There was once a man that walked into a clothing store. He told the store owner his measurements and was brought a fine suit. The man went into the fitting room to try the suit on. The man came out and complained that the suit didn’t fit – it was too tight. The owner of the store looked closely at his customer and discovered the problem. “Sir,” he said to the man, “in order for the new suit to fit, you must first take off the old one.”
This week we read Parshat Ki Tavo, which translates “When you come . . .” Last week’s parsha was Ki Teitzei, “When you go out . . . “ There is something poignant about the names of these two parshiyot. It is Elul and 5777 is quickly waning only to be replaced with 5778. As we hear the sound of the shofar each morning we are reminded that this is the season of reflection. It is a time to look back and think about what we have done – the good as well as the not so good. It is the time to ask the important questions: Who am I? Who do I want to be? How can I improve? The Rambam, in his Laws of Teshuva, says we must acknowledge our mistakes, know they were wrong and honestly strive to improve and fix them. This is the opportunity to become even better, to reach farther than we thought we could.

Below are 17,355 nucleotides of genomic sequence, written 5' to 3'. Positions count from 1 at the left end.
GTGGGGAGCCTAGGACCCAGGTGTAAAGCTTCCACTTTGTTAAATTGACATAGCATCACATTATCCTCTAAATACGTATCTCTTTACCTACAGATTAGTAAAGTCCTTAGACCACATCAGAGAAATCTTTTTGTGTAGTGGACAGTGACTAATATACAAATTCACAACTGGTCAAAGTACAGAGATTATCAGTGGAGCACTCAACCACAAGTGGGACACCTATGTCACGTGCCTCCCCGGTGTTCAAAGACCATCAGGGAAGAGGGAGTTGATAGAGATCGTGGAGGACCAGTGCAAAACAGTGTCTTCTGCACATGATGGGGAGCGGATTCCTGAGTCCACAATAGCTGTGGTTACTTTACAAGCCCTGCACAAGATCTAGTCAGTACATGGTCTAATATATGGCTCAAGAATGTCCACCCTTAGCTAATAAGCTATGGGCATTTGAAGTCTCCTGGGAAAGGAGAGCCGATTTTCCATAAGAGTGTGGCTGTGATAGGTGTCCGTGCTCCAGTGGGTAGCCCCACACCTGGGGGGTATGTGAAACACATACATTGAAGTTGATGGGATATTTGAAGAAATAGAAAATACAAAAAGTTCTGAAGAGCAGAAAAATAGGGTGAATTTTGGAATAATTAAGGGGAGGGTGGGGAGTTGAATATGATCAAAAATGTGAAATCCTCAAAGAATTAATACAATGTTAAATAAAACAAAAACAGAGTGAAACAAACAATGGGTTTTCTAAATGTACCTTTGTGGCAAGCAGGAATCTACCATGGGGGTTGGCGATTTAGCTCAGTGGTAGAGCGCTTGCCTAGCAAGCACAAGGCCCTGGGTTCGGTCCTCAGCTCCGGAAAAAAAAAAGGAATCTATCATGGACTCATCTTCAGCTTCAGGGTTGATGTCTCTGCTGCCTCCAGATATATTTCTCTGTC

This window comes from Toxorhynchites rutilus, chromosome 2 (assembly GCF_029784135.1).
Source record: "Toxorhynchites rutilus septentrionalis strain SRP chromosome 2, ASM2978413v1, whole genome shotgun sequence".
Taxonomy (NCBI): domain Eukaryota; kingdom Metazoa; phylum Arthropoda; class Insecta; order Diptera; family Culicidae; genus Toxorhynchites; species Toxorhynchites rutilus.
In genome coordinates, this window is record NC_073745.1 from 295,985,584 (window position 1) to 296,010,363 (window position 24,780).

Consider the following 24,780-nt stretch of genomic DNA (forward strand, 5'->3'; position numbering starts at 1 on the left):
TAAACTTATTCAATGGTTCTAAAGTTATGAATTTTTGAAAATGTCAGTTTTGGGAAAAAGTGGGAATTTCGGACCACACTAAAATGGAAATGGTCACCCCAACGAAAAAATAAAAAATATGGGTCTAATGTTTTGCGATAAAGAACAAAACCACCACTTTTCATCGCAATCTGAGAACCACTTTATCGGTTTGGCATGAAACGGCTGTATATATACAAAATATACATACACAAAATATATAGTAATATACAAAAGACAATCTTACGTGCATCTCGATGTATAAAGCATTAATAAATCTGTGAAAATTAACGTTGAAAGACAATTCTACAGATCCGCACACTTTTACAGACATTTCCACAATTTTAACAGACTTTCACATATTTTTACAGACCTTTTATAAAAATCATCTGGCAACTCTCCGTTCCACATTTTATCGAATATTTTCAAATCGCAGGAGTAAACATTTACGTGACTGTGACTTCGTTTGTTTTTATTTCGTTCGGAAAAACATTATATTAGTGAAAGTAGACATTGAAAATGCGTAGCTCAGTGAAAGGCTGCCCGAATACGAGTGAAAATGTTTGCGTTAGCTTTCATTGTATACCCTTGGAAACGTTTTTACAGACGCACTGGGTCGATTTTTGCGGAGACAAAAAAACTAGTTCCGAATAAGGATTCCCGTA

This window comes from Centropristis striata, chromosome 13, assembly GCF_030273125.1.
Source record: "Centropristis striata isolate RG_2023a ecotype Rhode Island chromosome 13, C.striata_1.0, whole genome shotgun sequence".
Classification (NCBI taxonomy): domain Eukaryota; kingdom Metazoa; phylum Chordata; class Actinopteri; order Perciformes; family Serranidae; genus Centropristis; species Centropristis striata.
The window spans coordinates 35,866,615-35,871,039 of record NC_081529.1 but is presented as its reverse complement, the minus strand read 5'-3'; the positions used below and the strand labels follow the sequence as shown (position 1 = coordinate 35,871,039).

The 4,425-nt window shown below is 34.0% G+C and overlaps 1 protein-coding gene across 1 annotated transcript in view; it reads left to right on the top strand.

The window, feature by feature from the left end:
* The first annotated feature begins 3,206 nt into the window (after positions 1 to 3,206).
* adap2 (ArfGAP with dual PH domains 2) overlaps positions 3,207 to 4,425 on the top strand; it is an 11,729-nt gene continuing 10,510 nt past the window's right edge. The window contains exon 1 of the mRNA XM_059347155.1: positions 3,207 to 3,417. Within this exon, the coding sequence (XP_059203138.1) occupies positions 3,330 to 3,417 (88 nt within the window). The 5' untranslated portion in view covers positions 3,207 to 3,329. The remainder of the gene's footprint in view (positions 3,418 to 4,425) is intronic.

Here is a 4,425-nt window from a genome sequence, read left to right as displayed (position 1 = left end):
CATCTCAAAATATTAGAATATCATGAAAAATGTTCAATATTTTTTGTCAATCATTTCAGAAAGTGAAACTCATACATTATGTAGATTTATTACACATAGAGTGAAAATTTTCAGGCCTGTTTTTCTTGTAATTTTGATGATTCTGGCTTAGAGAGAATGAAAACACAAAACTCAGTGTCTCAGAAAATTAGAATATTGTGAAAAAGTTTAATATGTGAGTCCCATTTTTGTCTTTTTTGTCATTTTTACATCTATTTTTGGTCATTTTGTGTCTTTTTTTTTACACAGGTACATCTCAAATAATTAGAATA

In order to do this when we come out of the old year we must shed ourselves of the old suit - those habits that prevent us from putting on the new one for if not when you come into the new year it will still be the old suit. This requires change – and that is hard. A former principal for whom I worked said at his retirement dinner, after more than 40 years of running the school, “The only one who likes change is a wet baby.”
The new school year has begun. 5778 is only a few days away. I want to welcome our new students, our new families and our new teachers. I welcome back all those returning. May this be a wonderful, productive year, a fulfilling year, a year of good health, and a year of peace.
Rabbi Yaakov Traiger